Careers to Look for in 2012: Which Majors Get You to Work, Which Don’t and Which Hot Jobs are on the Horizon

January 3rd, 2012 by rebeccac

The tradition of seeing the start of a new year as a chance for a fresh start has many people reconsidering their job situation. Some would just like to find one; others want to find a different one that pays better or makes them happier. But in this tough economy (and here’s hoping for a year where that phrase becomes a little less common), it’s important to do your research. Not all fields are worth the educational investment that they require, and not all industries are going to stay hot with the start of 2012.

Majors That Get You to Work
Lynn O’Shaughnessy put together quite a list back in November, building off of Georgetown University’s report on the unemployment rates of 173 college majors. O’Shaughnessy, in turn, cross-referenced that with the 100 most popular colleges majors and came up with a list of popular choices that are the most likely to get graduates out the door and into jobs.

So what are your safest educational bets? Unsurprisingly, healthcare is a big one, with medical-related jobs making up 20% of the list. Education and engineering are also big contenders, as are science- and math-centric majors like industrial and transportation technologies, agriculture production, physics, communications sciences, management information systems, and finance.

There were some outliers as well that were less easily categorized; things like theology and religious vocations, criminal justice and fire protection, and parks and recreation.

See the full list here.

Majors That Leave You Hanging
In a companion piece to the one above, O’Shaughnessy took the same tactic to find the most popular majors that are less likely to lead to employment, and the unemployment rates for many of these are eye-opening. In fact, the top 10 majors on the list “boast” an average post-graduation unemployment rate of 12.74%. The number one major on the list actually pulls in an unemployment rate just shy of 20%.

So which educational pursuits aren’t worth the trouble? Psychology, despite (or, perhaps, become of) its being the fifth most popular major. Clinical psychology tops the list, and four others show up in there as well, including educational, industrial and organizational, social, and miscellaneous psychology.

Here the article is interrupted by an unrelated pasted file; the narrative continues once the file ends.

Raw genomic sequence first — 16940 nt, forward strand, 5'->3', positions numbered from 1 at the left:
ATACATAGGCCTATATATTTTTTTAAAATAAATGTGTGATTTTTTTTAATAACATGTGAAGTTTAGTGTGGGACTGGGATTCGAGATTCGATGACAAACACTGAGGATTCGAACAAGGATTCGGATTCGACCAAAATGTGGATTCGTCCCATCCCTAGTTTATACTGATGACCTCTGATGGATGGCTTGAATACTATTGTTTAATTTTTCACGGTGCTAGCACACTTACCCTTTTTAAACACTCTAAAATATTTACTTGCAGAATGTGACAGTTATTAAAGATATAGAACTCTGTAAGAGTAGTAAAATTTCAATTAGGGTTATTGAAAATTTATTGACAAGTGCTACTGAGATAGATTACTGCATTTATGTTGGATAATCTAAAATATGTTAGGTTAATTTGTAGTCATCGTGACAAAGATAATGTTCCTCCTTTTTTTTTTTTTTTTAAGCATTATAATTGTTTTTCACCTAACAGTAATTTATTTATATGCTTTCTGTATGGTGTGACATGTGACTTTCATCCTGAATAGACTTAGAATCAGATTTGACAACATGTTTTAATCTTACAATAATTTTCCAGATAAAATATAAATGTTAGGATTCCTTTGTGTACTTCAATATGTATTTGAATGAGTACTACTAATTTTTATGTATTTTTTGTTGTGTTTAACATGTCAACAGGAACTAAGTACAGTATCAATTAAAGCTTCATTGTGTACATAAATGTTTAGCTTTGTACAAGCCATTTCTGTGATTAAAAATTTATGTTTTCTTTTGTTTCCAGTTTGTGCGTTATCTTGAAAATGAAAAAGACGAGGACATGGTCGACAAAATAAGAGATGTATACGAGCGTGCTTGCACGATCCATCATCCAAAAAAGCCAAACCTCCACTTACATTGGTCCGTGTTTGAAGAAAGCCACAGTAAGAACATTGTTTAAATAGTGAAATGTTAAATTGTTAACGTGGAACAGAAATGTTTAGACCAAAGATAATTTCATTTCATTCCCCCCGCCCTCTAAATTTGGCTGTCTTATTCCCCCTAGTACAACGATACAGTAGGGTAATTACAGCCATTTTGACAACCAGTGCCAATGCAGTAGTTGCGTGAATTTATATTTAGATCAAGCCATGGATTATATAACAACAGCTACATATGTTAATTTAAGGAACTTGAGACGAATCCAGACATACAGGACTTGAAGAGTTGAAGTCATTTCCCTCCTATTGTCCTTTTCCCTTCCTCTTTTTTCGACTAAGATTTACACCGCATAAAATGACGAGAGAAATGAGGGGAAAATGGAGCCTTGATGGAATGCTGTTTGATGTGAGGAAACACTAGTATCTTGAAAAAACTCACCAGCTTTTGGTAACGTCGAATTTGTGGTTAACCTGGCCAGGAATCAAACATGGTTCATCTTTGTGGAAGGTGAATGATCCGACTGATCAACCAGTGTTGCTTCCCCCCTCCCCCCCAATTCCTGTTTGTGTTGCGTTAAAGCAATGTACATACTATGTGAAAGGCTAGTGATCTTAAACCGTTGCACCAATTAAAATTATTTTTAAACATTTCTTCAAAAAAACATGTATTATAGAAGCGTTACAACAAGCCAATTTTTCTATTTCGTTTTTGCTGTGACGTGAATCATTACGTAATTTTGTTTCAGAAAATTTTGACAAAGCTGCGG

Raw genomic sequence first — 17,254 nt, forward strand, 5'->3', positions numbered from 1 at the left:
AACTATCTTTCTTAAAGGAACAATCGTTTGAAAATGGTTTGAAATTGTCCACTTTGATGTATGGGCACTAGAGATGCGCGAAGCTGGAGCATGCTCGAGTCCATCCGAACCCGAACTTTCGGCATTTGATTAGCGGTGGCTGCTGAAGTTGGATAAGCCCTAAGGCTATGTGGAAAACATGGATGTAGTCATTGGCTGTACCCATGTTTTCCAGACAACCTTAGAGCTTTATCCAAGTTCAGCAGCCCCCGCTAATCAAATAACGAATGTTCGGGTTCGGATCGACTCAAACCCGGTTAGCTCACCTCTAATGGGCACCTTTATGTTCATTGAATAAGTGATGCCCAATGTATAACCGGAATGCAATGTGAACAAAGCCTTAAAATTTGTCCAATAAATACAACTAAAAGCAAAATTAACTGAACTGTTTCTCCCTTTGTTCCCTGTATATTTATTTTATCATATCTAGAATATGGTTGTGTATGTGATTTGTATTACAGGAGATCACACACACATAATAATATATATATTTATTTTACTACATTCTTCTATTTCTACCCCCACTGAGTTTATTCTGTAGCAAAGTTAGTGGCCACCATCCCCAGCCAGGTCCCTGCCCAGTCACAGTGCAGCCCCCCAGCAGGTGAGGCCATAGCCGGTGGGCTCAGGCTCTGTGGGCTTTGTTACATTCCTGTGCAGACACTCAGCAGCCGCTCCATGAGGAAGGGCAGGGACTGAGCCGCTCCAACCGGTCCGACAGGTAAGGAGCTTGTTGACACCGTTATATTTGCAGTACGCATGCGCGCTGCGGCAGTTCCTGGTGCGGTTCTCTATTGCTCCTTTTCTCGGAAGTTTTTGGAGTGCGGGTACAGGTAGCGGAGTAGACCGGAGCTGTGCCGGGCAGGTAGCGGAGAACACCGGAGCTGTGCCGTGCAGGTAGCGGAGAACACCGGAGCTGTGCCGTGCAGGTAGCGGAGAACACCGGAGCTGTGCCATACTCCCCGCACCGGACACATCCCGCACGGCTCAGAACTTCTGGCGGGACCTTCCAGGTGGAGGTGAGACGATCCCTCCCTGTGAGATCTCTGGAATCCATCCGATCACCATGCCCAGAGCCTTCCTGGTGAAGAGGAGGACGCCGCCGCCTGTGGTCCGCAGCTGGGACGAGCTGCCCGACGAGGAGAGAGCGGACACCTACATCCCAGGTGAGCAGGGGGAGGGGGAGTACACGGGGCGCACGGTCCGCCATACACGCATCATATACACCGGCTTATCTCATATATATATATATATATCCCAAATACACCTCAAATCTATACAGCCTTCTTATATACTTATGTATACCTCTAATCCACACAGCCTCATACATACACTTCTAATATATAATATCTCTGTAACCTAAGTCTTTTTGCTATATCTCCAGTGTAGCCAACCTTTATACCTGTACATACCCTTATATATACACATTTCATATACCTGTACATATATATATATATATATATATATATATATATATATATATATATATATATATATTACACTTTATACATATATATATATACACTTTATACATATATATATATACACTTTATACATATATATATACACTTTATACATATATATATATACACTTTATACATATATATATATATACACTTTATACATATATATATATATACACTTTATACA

The rest of the list includes a lot of liberal arts and sciences, like fine arts, comparative literature, visual and performing arts, humanities, social sciences, studio art, philosophy, journalism, and sociology. Also in there are things like architecture, U.S. history, library science, international business and pre-law studies.

See the full list here.

Hot Jobs on the Horizon
So say you’re not an 18-year-old trying to choose a major – say instead you’ve got a lot of marketable skills and you’re just trying to figure out a stable industry in which to apply them. Well, CNNMoney forecasted 10 industries that are looking at major job openings in 2012, job openings that you could be filling if you cultivate the right skills. Here are the ones to keep an eye on.

  • Information technology: Is this one really that surprising? Employers are looking for people who can work HTML5, program applications and develop software.
  • Healthcare professionals: We’re not just talking doctors. In fact, get beyond doctors. We’re going to be in desperate need of nurses, physical therapists, dental hygienists and the like.
  • Healthcare management and support: It should be obvious, but many people think, “Healthcare = patient care. I’m not cut out for that.” But there are a lot of administrative opportunities out there.
  • Engineers: The Society of Human Resource Management released a poll that showed that over 80% of employers are having trouble finding enough engineers to fire.
  • Industrial skills: This doesn’t just include manufacturing, but also logistics and management as well as trades like electrician, welding and HVAC.
  • Life sciences and biotech: Loosely linked with the healthcare boom, the need to medical innovators and research scientists is predicted to shoot up the charts.
  • Salespeople: Already a fairly recession-proof career, expect to see more sales openings as companies bring on staff to help reverse financial fortunes.
  • Accounting and finance: If you’re at all math-inclined, think accounting, accounting, accounting. Companies are on the lookout for those who can help them manage their money effectively.
  • Discount retailers: Think big, national stores like, oh for instance, Wal-Mart, who keep on hiring managers and personnel. Obviously, not Sears/K-Mart.
  • Private equity firms: If you already have a lot of management talent and experience, jumping into a role bringing up portfolio companies could be a challenging task with big potential payoff.

See their breakdown here.

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